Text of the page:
Dregs of the Junk Market Swell to Six-Year High, Moody's Says

  • `Unabated growth' of troubled companies tied to energy rout
  • Ratings company forecasts increasing default rate for 2016

The number of companies on the lowest rungs of the junk-bond market hit a six-year high in 2015, according to Moody’s Investors Service.

The ratings company reported Tuesday that there were 248 companies on its Negative and Lower Corporate Ratings List, up by more than a third from a year ago and just 43 shy of the all-time high reached during the credit crisis. The increased weakness comes as a rout in junk has seen the average yield on the debt climb to 9.5 percent, the highest level since the global financial crisis.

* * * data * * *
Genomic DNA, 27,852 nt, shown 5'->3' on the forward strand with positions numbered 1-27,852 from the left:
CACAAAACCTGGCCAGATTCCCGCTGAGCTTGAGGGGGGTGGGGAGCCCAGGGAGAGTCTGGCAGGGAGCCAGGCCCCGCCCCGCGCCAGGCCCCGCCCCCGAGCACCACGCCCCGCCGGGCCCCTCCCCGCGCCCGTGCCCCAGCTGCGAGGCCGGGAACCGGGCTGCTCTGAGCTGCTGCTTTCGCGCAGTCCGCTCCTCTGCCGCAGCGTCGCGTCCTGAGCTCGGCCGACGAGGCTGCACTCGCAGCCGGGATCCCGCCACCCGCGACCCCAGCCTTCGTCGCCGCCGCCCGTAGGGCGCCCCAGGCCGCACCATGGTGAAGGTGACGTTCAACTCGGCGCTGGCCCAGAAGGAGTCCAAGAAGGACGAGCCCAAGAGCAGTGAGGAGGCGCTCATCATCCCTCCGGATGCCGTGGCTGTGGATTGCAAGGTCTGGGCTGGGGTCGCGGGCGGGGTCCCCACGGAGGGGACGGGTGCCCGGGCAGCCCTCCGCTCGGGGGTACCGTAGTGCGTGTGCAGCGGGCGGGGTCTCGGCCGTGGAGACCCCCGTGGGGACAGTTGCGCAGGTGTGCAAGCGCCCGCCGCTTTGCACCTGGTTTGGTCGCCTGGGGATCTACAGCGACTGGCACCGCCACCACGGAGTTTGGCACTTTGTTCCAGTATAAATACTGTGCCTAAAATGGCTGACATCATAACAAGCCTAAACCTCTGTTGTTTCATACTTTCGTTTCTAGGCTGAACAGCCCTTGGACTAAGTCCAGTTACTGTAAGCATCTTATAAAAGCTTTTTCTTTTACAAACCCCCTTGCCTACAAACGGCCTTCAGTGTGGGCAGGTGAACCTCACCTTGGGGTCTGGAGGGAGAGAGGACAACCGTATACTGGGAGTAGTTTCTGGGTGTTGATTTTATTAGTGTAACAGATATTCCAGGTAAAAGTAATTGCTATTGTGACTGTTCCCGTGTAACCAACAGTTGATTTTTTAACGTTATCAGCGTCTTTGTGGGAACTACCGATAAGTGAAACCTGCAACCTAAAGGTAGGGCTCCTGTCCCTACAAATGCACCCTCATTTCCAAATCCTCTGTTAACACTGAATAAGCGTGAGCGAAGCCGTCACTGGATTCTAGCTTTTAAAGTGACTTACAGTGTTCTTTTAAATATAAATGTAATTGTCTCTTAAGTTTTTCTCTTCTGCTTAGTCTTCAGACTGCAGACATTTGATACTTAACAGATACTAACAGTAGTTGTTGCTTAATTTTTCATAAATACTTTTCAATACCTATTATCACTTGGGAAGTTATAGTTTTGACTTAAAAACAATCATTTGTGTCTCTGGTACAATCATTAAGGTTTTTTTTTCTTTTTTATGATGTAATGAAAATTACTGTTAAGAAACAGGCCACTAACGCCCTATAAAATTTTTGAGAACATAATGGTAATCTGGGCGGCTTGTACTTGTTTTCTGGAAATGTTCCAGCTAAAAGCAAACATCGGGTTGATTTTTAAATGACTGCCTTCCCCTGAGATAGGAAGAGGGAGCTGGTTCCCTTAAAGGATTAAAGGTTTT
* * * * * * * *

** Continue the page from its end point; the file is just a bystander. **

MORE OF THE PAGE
"The list’s unabated growth in 2015 was fueled mostly by downgrades in the oil & gas sector, which is reeling from plunging oil prices," Moody’s analysts Julia Chursin, David Keisman and Tom Marshella wrote in the report. "It suggests an increasing default rate in 2016 when coupled with the deterioration in our other indicators of speculative-grade credit."

Commodity prices have fallen to the lowest levels since at least 1991, according to ther Bloomberg Commodity Index, a measure of returns on 22 raw materials, amid reduced demand for oil, metals and minerals as China’s economy cools down.

High-yield energy debt fell 24 percent last year, more than five times the losses of the broader high-yield market, according to Bank of America Merrill Lynch Indexes.

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